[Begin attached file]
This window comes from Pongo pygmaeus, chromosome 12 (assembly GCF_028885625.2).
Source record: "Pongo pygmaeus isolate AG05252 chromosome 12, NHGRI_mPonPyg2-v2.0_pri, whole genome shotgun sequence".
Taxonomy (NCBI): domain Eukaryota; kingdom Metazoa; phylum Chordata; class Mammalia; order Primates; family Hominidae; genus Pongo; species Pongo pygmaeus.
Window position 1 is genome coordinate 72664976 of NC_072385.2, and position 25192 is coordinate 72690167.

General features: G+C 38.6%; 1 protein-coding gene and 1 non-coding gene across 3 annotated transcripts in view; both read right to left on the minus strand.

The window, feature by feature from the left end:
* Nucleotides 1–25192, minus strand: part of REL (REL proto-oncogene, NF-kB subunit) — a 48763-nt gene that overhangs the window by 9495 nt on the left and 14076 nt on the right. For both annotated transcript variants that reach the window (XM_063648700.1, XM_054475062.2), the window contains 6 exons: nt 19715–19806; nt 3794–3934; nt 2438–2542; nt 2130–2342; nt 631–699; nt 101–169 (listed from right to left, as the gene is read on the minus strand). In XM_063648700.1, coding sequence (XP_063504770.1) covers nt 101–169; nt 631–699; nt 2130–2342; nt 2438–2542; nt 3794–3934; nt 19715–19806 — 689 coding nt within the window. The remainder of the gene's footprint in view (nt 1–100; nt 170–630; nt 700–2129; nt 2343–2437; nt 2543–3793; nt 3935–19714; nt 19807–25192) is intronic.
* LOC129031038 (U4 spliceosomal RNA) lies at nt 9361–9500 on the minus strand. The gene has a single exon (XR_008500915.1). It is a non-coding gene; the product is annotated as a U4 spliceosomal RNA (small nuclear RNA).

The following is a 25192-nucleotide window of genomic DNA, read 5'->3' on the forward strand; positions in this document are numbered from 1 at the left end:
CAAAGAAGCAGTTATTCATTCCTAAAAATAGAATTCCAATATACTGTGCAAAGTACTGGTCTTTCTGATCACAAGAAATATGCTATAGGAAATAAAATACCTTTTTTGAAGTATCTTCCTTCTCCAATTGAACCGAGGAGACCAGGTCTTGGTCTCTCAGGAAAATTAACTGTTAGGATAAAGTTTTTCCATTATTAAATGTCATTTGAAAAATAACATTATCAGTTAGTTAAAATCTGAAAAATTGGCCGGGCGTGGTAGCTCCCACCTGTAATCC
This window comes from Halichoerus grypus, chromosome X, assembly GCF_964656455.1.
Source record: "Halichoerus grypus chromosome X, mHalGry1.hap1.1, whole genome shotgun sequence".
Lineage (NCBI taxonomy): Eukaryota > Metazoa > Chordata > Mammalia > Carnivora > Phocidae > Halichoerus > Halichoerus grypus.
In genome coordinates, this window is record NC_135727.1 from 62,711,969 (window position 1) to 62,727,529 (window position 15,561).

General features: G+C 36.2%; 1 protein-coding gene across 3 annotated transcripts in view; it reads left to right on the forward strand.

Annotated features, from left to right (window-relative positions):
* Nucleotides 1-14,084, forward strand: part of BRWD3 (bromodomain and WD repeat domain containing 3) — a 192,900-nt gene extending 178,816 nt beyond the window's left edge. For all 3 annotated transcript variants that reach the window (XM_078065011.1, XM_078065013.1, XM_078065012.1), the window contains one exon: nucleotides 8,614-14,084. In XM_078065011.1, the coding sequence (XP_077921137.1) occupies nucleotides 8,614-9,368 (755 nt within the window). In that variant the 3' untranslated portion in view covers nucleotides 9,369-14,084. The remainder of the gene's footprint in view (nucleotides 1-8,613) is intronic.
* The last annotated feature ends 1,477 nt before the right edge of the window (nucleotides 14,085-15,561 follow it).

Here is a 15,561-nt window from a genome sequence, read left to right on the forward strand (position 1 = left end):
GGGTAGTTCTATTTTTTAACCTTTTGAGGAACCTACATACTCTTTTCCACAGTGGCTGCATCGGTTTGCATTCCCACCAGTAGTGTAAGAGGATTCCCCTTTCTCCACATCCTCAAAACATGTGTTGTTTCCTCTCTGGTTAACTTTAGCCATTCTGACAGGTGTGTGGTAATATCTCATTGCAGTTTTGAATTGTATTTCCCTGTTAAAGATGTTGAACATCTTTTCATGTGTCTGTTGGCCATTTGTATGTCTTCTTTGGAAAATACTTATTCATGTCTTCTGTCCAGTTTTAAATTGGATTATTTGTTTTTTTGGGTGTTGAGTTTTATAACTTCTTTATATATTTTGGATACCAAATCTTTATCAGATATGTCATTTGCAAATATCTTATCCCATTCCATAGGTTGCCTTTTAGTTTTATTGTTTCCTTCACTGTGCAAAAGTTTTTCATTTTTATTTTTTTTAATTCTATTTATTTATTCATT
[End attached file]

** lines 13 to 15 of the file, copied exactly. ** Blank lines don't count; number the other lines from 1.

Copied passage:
Lineage (NCBI taxonomy): Eukaryota > Metazoa > Chordata > Mammalia > Carnivora > Phocidae > Halichoerus > Halichoerus grypus.
In genome coordinates, this window is record NC_135727.1 from 62,711,969 (window position 1) to 62,727,529 (window position 15,561).

General features: G+C 36.2%; 1 protein-coding gene across 3 annotated transcripts in view; it reads left to right on the forward strand.